What happens when your brilliant customer makes a hotel room out of one of your containers? Answer: You stay in it!!
Geoffrey Warner, AIA, the founder of Alchemy and weeHouse created LightHotel as an ecotourism alternative. They started with a 20' container from Super Cubes. We added in the windows and door for the utilities. The LightHotel team created a solar-powered, self-sufficient, stand-alone hotel room. Naturally, we were excited to get to stay there.
The LightHotel has been traveling around Minneapolis, St Paul and the surrounding area to various events and festivals, including being stationed outside the Eco Experience building at the Minnesota State Fair. Recently, the LightHotel officially became an approved for rental as an RV hotel. You can reserve it through AirBnB by clicking here. As soon as LightHouse announced the approval, we rushed to get our reservation!
We decided to reserve it for a Saturday night. We arrived around 4:00pm. I took this video before we moved in. They had left us some bubbles since they knew we were coming with our son and meeting up with a couple of other families. Our son was totally enthralled with the container and checking it all out. It is currently parked in the parking lot for a community garden in St Paul. We saw trains coming by and people gardening. When our friends arrived, we showed off our home for the night. The adults love the nice finishes and space-saving measures taken to make the container feel really nice. The kids all thought it was very fun. From there, we set off to one of the neighborhood tap rooms that has food trucks and entertainment for kids.
When we came back from dinner, we did some more bubbles and sidewalk chalk art and enjoyed checking out the container by night. We happened to reserve it on one of the hottest nights we've had so far this summer. The windows did provide some cross-breeze and there was a fan in the container. The container has a heater, this is Minnesota after all! But does not have air condition because the amperage is too high with the current set up. We turned on the fan, created a little nest area with a sleeping bag for a son, and settled in for the night.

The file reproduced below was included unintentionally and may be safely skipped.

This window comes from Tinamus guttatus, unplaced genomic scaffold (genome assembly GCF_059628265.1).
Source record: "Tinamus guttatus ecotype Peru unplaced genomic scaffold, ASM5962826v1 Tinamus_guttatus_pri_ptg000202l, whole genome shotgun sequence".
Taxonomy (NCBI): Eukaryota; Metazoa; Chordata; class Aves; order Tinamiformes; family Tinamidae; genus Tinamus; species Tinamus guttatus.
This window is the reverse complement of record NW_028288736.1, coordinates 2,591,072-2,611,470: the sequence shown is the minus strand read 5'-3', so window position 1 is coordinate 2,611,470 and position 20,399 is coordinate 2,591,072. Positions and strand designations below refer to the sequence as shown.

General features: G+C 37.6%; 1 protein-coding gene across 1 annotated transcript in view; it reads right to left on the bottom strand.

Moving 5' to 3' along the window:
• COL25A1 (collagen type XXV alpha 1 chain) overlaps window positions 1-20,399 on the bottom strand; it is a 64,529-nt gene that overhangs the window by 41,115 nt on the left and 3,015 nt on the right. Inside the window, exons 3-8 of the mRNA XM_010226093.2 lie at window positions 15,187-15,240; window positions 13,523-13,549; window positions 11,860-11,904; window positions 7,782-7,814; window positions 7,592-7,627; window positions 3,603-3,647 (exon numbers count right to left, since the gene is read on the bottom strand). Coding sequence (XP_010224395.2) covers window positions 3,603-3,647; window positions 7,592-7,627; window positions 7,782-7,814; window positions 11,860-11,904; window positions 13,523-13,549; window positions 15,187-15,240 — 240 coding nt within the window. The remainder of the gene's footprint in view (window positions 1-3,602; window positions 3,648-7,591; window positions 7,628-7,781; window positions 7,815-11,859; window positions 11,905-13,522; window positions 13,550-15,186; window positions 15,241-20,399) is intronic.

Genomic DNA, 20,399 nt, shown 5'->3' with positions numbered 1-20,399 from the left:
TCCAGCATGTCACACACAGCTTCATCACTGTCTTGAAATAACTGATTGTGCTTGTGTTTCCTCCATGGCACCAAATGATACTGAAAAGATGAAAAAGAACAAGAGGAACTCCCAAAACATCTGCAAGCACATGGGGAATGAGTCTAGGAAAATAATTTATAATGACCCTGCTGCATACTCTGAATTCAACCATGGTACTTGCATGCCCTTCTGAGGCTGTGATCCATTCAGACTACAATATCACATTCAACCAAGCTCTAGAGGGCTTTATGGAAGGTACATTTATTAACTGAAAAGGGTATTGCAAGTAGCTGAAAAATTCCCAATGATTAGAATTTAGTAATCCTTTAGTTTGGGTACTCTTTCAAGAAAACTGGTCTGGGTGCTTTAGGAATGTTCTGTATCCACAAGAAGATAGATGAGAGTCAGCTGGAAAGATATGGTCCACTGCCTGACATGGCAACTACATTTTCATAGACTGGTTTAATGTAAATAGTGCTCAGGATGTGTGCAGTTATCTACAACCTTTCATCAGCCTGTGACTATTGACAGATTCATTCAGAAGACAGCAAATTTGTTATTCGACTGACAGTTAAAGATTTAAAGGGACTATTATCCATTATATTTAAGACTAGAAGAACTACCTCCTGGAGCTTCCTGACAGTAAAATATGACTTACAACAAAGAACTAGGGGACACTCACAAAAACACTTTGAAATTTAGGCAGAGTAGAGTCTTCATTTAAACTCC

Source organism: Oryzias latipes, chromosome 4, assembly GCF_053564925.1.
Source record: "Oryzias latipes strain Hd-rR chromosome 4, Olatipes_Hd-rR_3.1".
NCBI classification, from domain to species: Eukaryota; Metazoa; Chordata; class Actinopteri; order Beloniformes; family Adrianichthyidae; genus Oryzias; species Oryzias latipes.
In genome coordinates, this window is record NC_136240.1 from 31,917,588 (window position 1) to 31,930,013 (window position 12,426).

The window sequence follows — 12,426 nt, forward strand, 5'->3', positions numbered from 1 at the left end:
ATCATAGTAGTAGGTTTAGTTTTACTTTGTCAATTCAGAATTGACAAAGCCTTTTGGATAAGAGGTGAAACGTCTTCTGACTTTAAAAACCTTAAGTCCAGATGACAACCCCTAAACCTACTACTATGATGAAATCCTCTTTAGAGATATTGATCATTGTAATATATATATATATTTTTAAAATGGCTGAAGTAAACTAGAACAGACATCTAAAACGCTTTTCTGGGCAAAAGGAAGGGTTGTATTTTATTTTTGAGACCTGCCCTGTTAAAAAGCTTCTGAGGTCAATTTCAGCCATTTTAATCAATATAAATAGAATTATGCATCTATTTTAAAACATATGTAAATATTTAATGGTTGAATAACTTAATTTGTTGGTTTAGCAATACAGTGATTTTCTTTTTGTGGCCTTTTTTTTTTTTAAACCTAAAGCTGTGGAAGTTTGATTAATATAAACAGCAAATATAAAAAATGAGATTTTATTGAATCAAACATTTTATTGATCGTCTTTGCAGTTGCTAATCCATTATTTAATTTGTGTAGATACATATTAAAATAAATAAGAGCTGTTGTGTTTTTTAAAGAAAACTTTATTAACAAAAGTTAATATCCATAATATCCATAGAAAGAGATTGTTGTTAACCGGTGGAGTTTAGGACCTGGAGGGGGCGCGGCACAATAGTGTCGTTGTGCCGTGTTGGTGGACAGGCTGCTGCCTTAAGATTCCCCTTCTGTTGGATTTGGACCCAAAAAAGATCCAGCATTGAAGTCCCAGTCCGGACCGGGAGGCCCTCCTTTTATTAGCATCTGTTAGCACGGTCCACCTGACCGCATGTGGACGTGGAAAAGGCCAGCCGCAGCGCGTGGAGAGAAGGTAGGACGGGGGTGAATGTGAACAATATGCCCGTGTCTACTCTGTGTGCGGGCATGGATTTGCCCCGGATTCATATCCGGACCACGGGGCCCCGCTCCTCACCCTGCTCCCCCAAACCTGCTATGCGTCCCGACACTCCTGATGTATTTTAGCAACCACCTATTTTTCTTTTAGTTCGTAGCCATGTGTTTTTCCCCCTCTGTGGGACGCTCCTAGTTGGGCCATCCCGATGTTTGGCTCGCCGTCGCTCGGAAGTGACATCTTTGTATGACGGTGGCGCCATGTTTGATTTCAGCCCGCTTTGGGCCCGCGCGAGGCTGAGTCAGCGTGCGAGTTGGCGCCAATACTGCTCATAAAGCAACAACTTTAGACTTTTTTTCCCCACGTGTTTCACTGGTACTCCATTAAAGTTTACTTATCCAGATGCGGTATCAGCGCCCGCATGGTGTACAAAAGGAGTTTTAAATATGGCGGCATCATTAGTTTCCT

The container does have its own water system that gets refilled and emptied, so showering is an option. We skipped showering in the morning since we were heading right home and had packed light. It also has a composting toilet.
The container was a fun night's stay. The hotel room felt like it put the glam in glamping for us. Since we work with so many people interested in tiny homes and making homes from containers, it was a thrill to get to stay in one for the night. We do not have a cabin, like so many Minnesotans, but a 40' container with a kitchen added on would definitely be a fun option. LightHotel really took the decor in a different direction than many of the tiny homes that you see on TV. It had a very sleek, yet fun feel to it. We also thought it would be fun to stay in it in the winter. I would think it would be so snug and cozy. It had such a warm, welcoming feeling at night. The walls glowed in the light.
While we know a tiny home would not fit with our current situation, there is something so appealing about the compactness of tiny living. Hotels offer that great middle ground where you can try it out without committing your whole family to a huge change. Urban areas are often so densely populated and space is so expensive, tiny hotels seem like a great alternative for tourists. They also lend themselves to leaving small footprints both in terms of water and energy.
Would you want to stay in a tiny hotel? What appeals to you most about it? What appeals to you least about it? Would you consider having one moved around to different locations like an RV or are you more tempted to have one already set up and ready for you in a place you want to visit?